Read more on this in our legal guides, such as this one on workplace surveillance and a broader look at the Workplace Surveillance Act. 

If you are a business this is what to include in your Surveillance Policy

Under the Workplace Surveillance Act, a policy needs to fulfill certain requirements. These include informing your employee of: 

  1. What kind of surveillance is going to be done
  2. How it will be carried out
  3. When it will start
  4. If it will be continuous or intermittent
  5. If it will be for a specific period or on an ongoing basis

This means your policy will need to address when, where and how. As well as the scope of the surveillance – e.g. websites to be blocked/monitored. If you need help, contact one of our lawyers here

Conclusion

An appropriate policy informing your employees of surveillance means it is legal. Covert surveillance, however, is illegal and punishable under Criminal Law. 

However, whilst it is all legal, is it necessary and going to be effective? There may be significant culture consequences for your workplace, due to employee’s feeling a lack of trust and respect. Employees could also find ways around the firewall such as VPN’s undermining effectiveness. 

Overall, blocking restricted, mature or inappropriate websites that threaten the legal security of your business is acceptable. Blocking social media and streaming websites will increase productivity but may cause cultural issues. It’s all about balance and ensuring mutual respect and trust between employer and employee. 

For any assistance in creating your workplace policy, or, any assistance in navigating your workplace’s policies, contact one of our lawyers here.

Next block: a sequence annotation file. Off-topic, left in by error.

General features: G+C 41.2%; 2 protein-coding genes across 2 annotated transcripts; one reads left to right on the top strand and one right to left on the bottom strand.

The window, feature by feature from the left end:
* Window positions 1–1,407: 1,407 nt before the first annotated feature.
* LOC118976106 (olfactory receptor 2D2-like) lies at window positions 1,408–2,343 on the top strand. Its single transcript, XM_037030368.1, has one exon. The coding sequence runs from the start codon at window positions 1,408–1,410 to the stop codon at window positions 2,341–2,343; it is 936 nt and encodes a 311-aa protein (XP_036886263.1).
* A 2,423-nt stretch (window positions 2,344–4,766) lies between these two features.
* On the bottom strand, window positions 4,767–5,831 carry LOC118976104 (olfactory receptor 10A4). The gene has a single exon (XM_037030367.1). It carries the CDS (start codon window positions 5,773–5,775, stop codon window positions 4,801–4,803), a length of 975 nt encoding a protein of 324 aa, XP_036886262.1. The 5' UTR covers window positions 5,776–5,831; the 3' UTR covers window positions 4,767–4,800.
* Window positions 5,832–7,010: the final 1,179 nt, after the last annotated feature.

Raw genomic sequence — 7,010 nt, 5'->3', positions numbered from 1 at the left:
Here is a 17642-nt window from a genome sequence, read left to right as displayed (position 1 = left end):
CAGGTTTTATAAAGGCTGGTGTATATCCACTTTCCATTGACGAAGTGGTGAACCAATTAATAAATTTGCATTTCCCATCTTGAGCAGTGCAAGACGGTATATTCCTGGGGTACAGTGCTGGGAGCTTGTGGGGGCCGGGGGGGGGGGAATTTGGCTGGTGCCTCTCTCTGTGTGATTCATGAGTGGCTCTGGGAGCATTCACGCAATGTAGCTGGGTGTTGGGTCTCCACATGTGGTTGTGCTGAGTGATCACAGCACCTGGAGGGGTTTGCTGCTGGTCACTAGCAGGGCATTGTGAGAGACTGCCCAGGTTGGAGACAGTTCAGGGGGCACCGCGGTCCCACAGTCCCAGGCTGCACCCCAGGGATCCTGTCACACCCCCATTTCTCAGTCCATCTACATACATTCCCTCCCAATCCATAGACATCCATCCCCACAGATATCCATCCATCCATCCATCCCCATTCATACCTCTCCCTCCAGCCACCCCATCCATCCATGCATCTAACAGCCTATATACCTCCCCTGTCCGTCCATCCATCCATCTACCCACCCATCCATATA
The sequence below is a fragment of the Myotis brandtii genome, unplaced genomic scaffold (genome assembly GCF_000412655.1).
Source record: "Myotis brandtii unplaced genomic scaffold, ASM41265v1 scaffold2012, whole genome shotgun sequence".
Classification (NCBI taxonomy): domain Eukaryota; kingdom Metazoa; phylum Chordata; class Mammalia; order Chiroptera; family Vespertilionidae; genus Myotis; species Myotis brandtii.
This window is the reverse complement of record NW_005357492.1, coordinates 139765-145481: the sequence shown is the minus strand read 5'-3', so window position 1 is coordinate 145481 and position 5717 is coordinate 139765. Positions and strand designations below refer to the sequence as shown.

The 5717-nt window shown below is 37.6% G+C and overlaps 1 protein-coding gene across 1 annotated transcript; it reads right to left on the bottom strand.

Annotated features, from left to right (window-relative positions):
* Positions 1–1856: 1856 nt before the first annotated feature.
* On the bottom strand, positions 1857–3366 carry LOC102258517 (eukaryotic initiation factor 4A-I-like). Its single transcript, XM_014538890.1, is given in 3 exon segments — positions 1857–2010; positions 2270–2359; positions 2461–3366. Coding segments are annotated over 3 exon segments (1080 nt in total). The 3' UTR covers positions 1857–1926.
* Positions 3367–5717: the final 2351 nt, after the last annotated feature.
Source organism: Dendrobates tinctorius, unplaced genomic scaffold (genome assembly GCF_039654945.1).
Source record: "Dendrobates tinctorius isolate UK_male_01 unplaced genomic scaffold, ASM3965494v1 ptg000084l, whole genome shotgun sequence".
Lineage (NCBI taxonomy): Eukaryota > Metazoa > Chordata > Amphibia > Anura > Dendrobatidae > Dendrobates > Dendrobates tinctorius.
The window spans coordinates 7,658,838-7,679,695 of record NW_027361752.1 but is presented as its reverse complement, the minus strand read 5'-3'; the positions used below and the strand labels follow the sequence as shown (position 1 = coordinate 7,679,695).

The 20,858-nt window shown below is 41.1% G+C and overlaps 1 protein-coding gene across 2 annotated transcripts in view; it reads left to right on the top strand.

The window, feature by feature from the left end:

Most Popular Articles
You may also like
Recent Articles

Get the latest news

By clicking on 'Sign up to our newsletter' you are agreeing to the Lawpath Terms & Conditions

Share:

Register for our free live webinar today!

Price of Justice: Paying the Right Price for Legal Expertise

12:00pm AEDT
Tuesday 30th April 2024

By clicking on 'Register for webinar' you are agreeing to the Lawpath Terms & Conditions

You may also like

Impartiality and objectivity are key traits of the law. The arm's length principle helps preserve this. Read more about this principle here.
A partnership agreement acts as the foundation for business partnerships. Breaches can cause serious harm to a business, but there are legal remedies available. Read this article to find out more about what solutions can be reached.
Want to learn more about the off-field legal matters that affect Australian sports? Find out more about sports law in this article.

Thank you!

Your registration is confirmed. Keep an eye on your inbox for an email with details on how to watch the webinar.